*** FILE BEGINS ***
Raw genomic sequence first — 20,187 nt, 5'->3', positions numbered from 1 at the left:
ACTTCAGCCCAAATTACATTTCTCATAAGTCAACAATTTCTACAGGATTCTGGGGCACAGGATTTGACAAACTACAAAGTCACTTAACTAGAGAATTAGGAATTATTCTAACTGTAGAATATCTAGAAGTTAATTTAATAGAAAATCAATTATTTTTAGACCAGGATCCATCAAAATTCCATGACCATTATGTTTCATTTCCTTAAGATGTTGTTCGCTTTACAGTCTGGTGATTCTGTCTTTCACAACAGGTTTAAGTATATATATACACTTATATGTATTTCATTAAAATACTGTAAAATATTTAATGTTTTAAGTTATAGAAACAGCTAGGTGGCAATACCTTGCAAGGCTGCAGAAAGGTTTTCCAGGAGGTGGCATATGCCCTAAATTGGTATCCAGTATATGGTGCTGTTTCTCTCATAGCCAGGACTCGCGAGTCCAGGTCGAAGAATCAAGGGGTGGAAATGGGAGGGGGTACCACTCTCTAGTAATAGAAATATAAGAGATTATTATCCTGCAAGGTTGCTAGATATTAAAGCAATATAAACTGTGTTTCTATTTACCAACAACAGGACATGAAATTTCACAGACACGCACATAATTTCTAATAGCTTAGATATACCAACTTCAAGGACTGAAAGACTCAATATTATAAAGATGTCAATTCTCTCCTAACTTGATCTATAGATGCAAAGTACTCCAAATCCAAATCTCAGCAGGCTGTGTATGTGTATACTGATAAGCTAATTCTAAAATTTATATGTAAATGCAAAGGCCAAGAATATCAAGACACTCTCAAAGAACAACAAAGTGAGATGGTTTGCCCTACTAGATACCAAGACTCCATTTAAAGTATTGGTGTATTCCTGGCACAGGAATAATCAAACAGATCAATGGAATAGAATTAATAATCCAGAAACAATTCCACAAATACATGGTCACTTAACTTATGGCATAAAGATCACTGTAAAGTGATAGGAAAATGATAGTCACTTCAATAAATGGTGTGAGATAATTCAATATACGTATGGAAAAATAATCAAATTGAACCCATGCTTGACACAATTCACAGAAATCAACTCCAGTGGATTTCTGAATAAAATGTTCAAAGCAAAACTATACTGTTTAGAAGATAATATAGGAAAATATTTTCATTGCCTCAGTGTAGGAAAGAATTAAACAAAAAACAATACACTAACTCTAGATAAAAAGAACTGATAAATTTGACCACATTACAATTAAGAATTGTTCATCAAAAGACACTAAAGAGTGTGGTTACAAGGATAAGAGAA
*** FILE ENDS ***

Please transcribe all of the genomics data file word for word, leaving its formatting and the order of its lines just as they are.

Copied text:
Raw genomic sequence first — 20,187 nt, 5'->3', positions numbered from 1 at the left:
ACTTCAGCCCAAATTACATTTCTCATAAGTCAACAATTTCTACAGGATTCTGGGGCACAGGATTTGACAAACTACAAAGTCACTTAACTAGAGAATTAGGAATTATTCTAACTGTAGAATATCTAGAAGTTAATTTAATAGAAAATCAATTATTTTTAGACCAGGATCCATCAAAATTCCATGACCATTATGTTTCATTTCCTTAAGATGTTGTTCGCTTTACAGTCTGGTGATTCTGTCTTTCACAACAGGTTTAAGTATATATATACACTTATATGTATTTCATTAAAATACTGTAAAATATTTAATGTTTTAAGTTATAGAAACAGCTAGGTGGCAATACCTTGCAAGGCTGCAGAAAGGTTTTCCAGGAGGTGGCATATGCCCTAAATTGGTATCCAGTATATGGTGCTGTTTCTCTCATAGCCAGGACTCGCGAGTCCAGGTCGAAGAATCAAGGGGTGGAAATGGGAGGGGGTACCACTCTCTAGTAATAGAAATATAAGAGATTATTATCCTGCAAGGTTGCTAGATATTAAAGCAATATAAACTGTGTTTCTATTTACCAACAACAGGACATGAAATTTCACAGACACGCACATAATTTCTAATAGCTTAGATATACCAACTTCAAGGACTGAAAGACTCAATATTATAAAGATGTCAATTCTCTCCTAACTTGATCTATAGATGCAAAGTACTCCAAATCCAAATCTCAGCAGGCTGTGTATGTGTATACTGATAAGCTAATTCTAAAATTTATATGTAAATGCAAAGGCCAAGAATATCAAGACACTCTCAAAGAACAACAAAGTGAGATGGTTTGCCCTACTAGATACCAAGACTCCATTTAAAGTATTGGTGTATTCCTGGCACAGGAATAATCAAACAGATCAATGGAATAGAATTAATAATCCAGAAACAATTCCACAAATACATGGTCACTTAACTTATGGCATAAAGATCACTGTAAAGTGATAGGAAAATGATAGTCACTTCAATAAATGGTGTGAGATAATTCAATATACGTATGGAAAAATAATCAAATTGAACCCATGCTTGACACAATTCACAGAAATCAACTCCAGTGGATTTCTGAATAAAATGTTCAAAGCAAAACTATACTGTTTAGAAGATAATATAGGAAAATATTTTCATTGCCTCAGTGTAGGAAAGAATTAAACAAAAAACAATACACTAACTCTAGATAAAAAGAACTGATAAATTTGACCACATTACAATTAAGAATTGTTCATCAAAAGACACTAAAGAGTGTGGTTACAAGGATAAGAGAA